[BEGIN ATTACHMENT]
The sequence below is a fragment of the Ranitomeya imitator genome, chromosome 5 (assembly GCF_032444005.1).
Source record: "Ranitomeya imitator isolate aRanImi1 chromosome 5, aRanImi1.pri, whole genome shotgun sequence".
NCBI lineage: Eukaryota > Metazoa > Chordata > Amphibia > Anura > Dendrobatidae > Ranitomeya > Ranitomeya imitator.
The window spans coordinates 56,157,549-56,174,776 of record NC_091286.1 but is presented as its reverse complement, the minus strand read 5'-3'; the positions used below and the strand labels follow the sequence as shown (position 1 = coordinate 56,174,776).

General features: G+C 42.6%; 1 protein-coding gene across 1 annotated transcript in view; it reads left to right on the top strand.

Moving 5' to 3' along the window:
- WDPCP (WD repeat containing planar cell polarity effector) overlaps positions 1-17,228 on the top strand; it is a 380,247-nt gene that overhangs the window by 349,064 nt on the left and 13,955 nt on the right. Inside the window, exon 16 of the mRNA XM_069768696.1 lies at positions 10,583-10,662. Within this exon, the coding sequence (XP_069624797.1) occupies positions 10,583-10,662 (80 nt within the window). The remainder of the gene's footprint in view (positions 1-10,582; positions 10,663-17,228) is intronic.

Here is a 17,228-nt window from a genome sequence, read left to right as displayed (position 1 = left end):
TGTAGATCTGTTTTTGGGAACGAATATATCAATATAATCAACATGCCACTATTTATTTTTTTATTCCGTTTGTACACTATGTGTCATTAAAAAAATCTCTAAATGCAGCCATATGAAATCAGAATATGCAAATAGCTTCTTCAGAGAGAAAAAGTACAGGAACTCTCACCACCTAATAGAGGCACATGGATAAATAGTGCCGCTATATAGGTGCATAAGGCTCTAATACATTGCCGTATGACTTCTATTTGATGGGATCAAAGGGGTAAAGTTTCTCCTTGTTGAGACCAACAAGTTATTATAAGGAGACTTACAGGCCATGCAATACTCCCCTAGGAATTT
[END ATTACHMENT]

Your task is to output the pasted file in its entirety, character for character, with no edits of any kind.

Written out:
The sequence below is a fragment of the Ranitomeya imitator genome, chromosome 5 (assembly GCF_032444005.1).
Source record: "Ranitomeya imitator isolate aRanImi1 chromosome 5, aRanImi1.pri, whole genome shotgun sequence".
NCBI lineage: Eukaryota > Metazoa > Chordata > Amphibia > Anura > Dendrobatidae > Ranitomeya > Ranitomeya imitator.
The window spans coordinates 56,157,549-56,174,776 of record NC_091286.1 but is presented as its reverse complement, the minus strand read 5'-3'; the positions used below and the strand labels follow the sequence as shown (position 1 = coordinate 56,174,776).

General features: G+C 42.6%; 1 protein-coding gene across 1 annotated transcript in view; it reads left to right on the top strand.

Moving 5' to 3' along the window:
- WDPCP (WD repeat containing planar cell polarity effector) overlaps positions 1-17,228 on the top strand; it is a 380,247-nt gene that overhangs the window by 349,064 nt on the left and 13,955 nt on the right. Inside the window, exon 16 of the mRNA XM_069768696.1 lies at positions 10,583-10,662. Within this exon, the coding sequence (XP_069624797.1) occupies positions 10,583-10,662 (80 nt within the window). The remainder of the gene's footprint in view (positions 1-10,582; positions 10,663-17,228) is intronic.

Here is a 17,228-nt window from a genome sequence, read left to right as displayed (position 1 = left end):
TGTAGATCTGTTTTTGGGAACGAATATATCAATATAATCAACATGCCACTATTTATTTTTTTATTCCGTTTGTACACTATGTGTCATTAAAAAAATCTCTAAATGCAGCCATATGAAATCAGAATATGCAAATAGCTTCTTCAGAGAGAAAAAGTACAGGAACTCTCACCACCTAATAGAGGCACATGGATAAATAGTGCCGCTATATAGGTGCATAAGGCTCTAATACATTGCCGTATGACTTCTATTTGATGGGATCAAAGGGGTAAAGTTTCTCCTTGTTGAGACCAACAAGTTATTATAAGGAGACTTACAGGCCATGCAATACTCCCCTAGGAATTT